But I want you to pay attention to the tools we use to do that, test-driven development, how we create marking. Especially pay attention to dependencies, because to me, I think dependencies are the key thing that makes tests possible, right? If you have a good dependencies between your different parts of the system, dependencies in the sense of, these dependencies can be mocked, then you're gonna have an easy time writing tests.

If on the other hand, all these dependencies are gonna be hard coded in without the ability to replace them, then it's gonna be very difficult to write a unit test. We're gonna talk about a little bit about coverage. And finally, maybe some benchmark testing. So that's the idea of all the different pieces.

So let's dive in and see where we're gonna get to. Before I go to the source code, I wanna show you, kinda give you the goal of today. So I have two applications here, I have this URL that goes into Github and fetches data from it, which fetches the name and the description.

The UI is not pretty, but we're gonna go and try to write tests for that. And for kinda a higher level tests, I managed to find some data of every accident locations in Chicago over many years. So these are 5,000 traffic accidents in Chicago. And what I find interesting is that actually paints you the map of Chicago.

And what I did is, I ran clustering algorithm on it, and I'm painting each particular cluster with different color, just kind of for fun to kind of explore. And so this is gonna be our goal, we're gonna get to where we're gonna build up, we're gonna write unit tests, we're gonna write higher level tests, we're gonna write component tests, end-to-end tests, and so on.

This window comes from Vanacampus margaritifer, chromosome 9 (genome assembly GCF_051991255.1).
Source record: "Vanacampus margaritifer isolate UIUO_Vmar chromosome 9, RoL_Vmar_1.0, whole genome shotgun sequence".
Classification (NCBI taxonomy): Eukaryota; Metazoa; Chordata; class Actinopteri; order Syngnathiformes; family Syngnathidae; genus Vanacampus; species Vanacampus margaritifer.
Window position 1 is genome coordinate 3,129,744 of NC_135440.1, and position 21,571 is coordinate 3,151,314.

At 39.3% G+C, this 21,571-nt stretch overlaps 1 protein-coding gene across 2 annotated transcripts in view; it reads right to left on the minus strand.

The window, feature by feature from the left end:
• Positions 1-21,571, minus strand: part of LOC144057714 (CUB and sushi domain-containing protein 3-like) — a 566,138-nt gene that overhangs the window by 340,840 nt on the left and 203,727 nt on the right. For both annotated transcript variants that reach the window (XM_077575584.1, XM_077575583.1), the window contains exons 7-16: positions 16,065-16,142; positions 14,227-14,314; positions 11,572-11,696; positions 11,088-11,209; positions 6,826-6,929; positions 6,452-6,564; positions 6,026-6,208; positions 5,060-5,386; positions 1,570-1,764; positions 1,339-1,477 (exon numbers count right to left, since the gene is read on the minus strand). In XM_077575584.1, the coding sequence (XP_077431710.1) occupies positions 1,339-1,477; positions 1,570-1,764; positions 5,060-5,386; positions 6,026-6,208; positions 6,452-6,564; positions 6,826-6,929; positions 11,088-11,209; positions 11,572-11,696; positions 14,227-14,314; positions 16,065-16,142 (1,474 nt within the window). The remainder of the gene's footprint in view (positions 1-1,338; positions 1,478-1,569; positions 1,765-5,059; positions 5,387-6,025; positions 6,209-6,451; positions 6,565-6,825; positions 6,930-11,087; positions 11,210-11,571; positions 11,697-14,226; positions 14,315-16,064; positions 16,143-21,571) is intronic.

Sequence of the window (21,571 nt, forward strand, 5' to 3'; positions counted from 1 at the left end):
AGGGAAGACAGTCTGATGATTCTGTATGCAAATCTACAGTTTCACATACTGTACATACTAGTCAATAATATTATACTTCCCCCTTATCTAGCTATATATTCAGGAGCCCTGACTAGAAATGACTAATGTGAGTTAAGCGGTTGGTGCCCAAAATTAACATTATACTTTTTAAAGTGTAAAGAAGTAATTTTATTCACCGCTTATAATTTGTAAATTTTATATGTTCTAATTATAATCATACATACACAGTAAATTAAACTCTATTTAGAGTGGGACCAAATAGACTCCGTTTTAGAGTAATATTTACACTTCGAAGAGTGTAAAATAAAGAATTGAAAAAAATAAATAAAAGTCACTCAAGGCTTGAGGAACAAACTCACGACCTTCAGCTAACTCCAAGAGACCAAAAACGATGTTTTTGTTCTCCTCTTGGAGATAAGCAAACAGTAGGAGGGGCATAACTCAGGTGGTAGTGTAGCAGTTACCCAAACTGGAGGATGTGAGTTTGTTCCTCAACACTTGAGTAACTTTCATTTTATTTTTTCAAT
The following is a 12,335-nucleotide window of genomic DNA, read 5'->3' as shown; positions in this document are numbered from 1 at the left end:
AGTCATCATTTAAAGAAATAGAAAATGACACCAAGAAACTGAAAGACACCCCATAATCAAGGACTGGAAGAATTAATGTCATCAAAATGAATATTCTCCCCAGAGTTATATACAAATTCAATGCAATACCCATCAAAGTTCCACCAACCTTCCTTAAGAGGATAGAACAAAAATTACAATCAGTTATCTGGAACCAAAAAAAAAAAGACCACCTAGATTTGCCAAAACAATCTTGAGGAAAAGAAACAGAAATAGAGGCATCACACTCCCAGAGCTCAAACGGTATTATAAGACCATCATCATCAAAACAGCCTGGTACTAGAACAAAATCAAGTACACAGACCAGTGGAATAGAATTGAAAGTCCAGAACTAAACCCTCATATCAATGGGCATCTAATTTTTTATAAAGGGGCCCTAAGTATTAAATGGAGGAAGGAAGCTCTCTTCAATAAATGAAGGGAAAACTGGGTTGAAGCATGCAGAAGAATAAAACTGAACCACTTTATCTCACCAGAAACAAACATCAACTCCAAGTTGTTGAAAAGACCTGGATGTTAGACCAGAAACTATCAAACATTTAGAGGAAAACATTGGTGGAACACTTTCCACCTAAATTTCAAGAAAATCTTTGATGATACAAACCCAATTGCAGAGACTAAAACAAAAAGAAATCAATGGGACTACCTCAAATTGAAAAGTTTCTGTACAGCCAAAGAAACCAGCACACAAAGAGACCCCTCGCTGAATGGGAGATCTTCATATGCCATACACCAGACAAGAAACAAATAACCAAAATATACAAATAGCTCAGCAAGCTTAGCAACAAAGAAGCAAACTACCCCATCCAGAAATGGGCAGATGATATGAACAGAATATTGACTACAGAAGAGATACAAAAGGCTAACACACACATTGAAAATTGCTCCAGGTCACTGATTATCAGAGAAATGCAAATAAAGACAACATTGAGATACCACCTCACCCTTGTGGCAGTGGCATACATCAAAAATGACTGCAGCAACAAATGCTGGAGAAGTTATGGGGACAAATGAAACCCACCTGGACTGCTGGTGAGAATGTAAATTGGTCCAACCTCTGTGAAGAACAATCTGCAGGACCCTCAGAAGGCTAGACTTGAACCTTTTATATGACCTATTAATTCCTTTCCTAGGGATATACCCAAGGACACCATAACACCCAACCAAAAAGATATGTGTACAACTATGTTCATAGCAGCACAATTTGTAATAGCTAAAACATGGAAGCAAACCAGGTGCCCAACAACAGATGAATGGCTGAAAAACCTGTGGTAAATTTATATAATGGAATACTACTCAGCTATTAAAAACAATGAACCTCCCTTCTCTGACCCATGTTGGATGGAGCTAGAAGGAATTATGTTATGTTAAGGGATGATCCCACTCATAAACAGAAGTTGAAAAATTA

These are basically the two scenarios that we're gonna be talking about today so to kinda give you an overview of where we're going, right? Okay, so also, I have a repo, if you wanna follow along. It is mhevry/testing-fundamentals. In the repo, there are two branches. So there is the main branch which everything is fully solved with all the tests inside of it.

And there's a separate branch called no-test. And so that's the branch where we're gonna start to, and we're essentially going to try to recreate everything from the no-test branch to the main branch. Does it make sense? Okay, so let's start with this particular page. So there are two things in a URL, which is my username on GitHub and a project on GitHub called qwik.

And what I wanna do, is I wanna be able to fetch the repo name and the description out of the database, something pretty straightforward. So let's go back to the index.tsx, okay? I don't wanna go down the particular route of how this particular thing works, but there is a function in here called routeloader.